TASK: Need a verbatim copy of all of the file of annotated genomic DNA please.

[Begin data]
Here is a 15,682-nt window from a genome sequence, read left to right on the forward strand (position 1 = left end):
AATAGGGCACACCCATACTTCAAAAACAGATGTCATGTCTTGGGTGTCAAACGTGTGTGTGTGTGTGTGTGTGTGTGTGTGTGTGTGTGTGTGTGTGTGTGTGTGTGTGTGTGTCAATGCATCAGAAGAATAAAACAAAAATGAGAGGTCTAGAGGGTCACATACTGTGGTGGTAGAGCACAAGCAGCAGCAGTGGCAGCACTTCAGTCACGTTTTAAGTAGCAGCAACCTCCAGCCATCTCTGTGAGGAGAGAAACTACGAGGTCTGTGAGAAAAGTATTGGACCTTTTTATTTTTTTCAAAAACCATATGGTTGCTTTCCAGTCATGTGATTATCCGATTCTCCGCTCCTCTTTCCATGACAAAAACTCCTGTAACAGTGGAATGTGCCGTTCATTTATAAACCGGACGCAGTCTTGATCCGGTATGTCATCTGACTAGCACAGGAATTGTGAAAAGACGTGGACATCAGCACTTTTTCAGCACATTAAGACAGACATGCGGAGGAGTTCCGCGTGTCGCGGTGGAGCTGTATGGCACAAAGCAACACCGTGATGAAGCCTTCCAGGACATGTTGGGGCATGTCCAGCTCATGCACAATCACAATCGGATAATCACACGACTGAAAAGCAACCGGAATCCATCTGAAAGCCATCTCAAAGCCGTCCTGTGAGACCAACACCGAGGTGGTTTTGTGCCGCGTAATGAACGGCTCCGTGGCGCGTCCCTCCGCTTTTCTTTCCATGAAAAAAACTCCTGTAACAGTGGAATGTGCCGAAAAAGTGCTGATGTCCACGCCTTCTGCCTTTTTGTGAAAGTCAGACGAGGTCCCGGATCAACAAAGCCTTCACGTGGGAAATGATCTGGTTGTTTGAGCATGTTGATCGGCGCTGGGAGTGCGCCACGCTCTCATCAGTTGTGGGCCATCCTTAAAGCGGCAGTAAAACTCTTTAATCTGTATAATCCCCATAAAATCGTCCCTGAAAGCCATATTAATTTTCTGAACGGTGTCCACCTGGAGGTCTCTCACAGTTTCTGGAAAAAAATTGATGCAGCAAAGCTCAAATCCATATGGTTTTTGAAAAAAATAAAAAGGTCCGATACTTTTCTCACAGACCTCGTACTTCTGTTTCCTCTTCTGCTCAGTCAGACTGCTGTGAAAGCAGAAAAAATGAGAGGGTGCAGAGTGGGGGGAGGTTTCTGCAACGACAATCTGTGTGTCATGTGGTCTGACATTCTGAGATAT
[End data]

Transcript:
Here is a 15,682-nt window from a genome sequence, read left to right on the forward strand (position 1 = left end):
AATAGGGCACACCCATACTTCAAAAACAGATGTCATGTCTTGGGTGTCAAACGTGTGTGTGTGTGTGTGTGTGTGTGTGTGTGTGTGTGTGTGTGTGTGTGTGTGTGTGTGTGTCAATGCATCAGAAGAATAAAACAAAAATGAGAGGTCTAGAGGGTCACATACTGTGGTGGTAGAGCACAAGCAGCAGCAGTGGCAGCACTTCAGTCACGTTTTAAGTAGCAGCAACCTCCAGCCATCTCTGTGAGGAGAGAAACTACGAGGTCTGTGAGAAAAGTATTGGACCTTTTTATTTTTTTCAAAAACCATATGGTTGCTTTCCAGTCATGTGATTATCCGATTCTCCGCTCCTCTTTCCATGACAAAAACTCCTGTAACAGTGGAATGTGCCGTTCATTTATAAACCGGACGCAGTCTTGATCCGGTATGTCATCTGACTAGCACAGGAATTGTGAAAAGACGTGGACATCAGCACTTTTTCAGCACATTAAGACAGACATGCGGAGGAGTTCCGCGTGTCGCGGTGGAGCTGTATGGCACAAAGCAACACCGTGATGAAGCCTTCCAGGACATGTTGGGGCATGTCCAGCTCATGCACAATCACAATCGGATAATCACACGACTGAAAAGCAACCGGAATCCATCTGAAAGCCATCTCAAAGCCGTCCTGTGAGACCAACACCGAGGTGGTTTTGTGCCGCGTAATGAACGGCTCCGTGGCGCGTCCCTCCGCTTTTCTTTCCATGAAAAAAACTCCTGTAACAGTGGAATGTGCCGAAAAAGTGCTGATGTCCACGCCTTCTGCCTTTTTGTGAAAGTCAGACGAGGTCCCGGATCAACAAAGCCTTCACGTGGGAAATGATCTGGTTGTTTGAGCATGTTGATCGGCGCTGGGAGTGCGCCACGCTCTCATCAGTTGTGGGCCATCCTTAAAGCGGCAGTAAAACTCTTTAATCTGTATAATCCCCATAAAATCGTCCCTGAAAGCCATATTAATTTTCTGAACGGTGTCCACCTGGAGGTCTCTCACAGTTTCTGGAAAAAAATTGATGCAGCAAAGCTCAAATCCATATGGTTTTTGAAAAAAATAAAAAGGTCCGATACTTTTCTCACAGACCTCGTACTTCTGTTTCCTCTTCTGCTCAGTCAGACTGCTGTGAAAGCAGAAAAAATGAGAGGGTGCAGAGTGGGGGGAGGTTTCTGCAACGACAATCTGTGTGTCATGTGGTCTGACATTCTGAGATAT